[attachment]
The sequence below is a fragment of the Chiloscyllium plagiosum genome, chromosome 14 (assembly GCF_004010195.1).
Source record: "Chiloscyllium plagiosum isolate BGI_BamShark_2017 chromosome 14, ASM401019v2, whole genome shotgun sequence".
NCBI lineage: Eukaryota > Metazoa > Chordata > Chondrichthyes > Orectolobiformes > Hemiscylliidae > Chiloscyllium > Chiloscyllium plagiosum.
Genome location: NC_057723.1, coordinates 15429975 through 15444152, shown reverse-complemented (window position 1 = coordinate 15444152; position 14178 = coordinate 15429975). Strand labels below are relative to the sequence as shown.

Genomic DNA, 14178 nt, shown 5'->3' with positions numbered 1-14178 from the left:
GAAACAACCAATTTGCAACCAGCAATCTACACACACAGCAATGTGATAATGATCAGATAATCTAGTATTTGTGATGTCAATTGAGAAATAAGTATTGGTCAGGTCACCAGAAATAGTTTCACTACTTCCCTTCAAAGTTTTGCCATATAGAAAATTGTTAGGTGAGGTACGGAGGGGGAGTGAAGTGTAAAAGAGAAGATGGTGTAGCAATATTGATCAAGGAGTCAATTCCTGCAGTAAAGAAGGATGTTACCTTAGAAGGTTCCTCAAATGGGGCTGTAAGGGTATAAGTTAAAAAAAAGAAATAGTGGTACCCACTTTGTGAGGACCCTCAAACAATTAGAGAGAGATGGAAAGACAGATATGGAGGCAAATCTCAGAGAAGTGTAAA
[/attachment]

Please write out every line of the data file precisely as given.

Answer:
The sequence below is a fragment of the Chiloscyllium plagiosum genome, chromosome 14 (assembly GCF_004010195.1).
Source record: "Chiloscyllium plagiosum isolate BGI_BamShark_2017 chromosome 14, ASM401019v2, whole genome shotgun sequence".
NCBI lineage: Eukaryota > Metazoa > Chordata > Chondrichthyes > Orectolobiformes > Hemiscylliidae > Chiloscyllium > Chiloscyllium plagiosum.
Genome location: NC_057723.1, coordinates 15429975 through 15444152, shown reverse-complemented (window position 1 = coordinate 15444152; position 14178 = coordinate 15429975). Strand labels below are relative to the sequence as shown.

Genomic DNA, 14178 nt, shown 5'->3' with positions numbered 1-14178 from the left:
GAAACAACCAATTTGCAACCAGCAATCTACACACACAGCAATGTGATAATGATCAGATAATCTAGTATTTGTGATGTCAATTGAGAAATAAGTATTGGTCAGGTCACCAGAAATAGTTTCACTACTTCCCTTCAAAGTTTTGCCATATAGAAAATTGTTAGGTGAGGTACGGAGGGGGAGTGAAGTGTAAAAGAGAAGATGGTGTAGCAATATTGATCAAGGAGTCAATTCCTGCAGTAAAGAAGGATGTTACCTTAGAAGGTTCCTCAAATGGGGCTGTAAGGGTATAAGTTAAAAAAAAGAAATAGTGGTACCCACTTTGTGAGGACCCTCAAACAATTAGAGAGAGATGGAAAGACAGATATGGAGGCAAATCTCAGAGAAGTGTAAA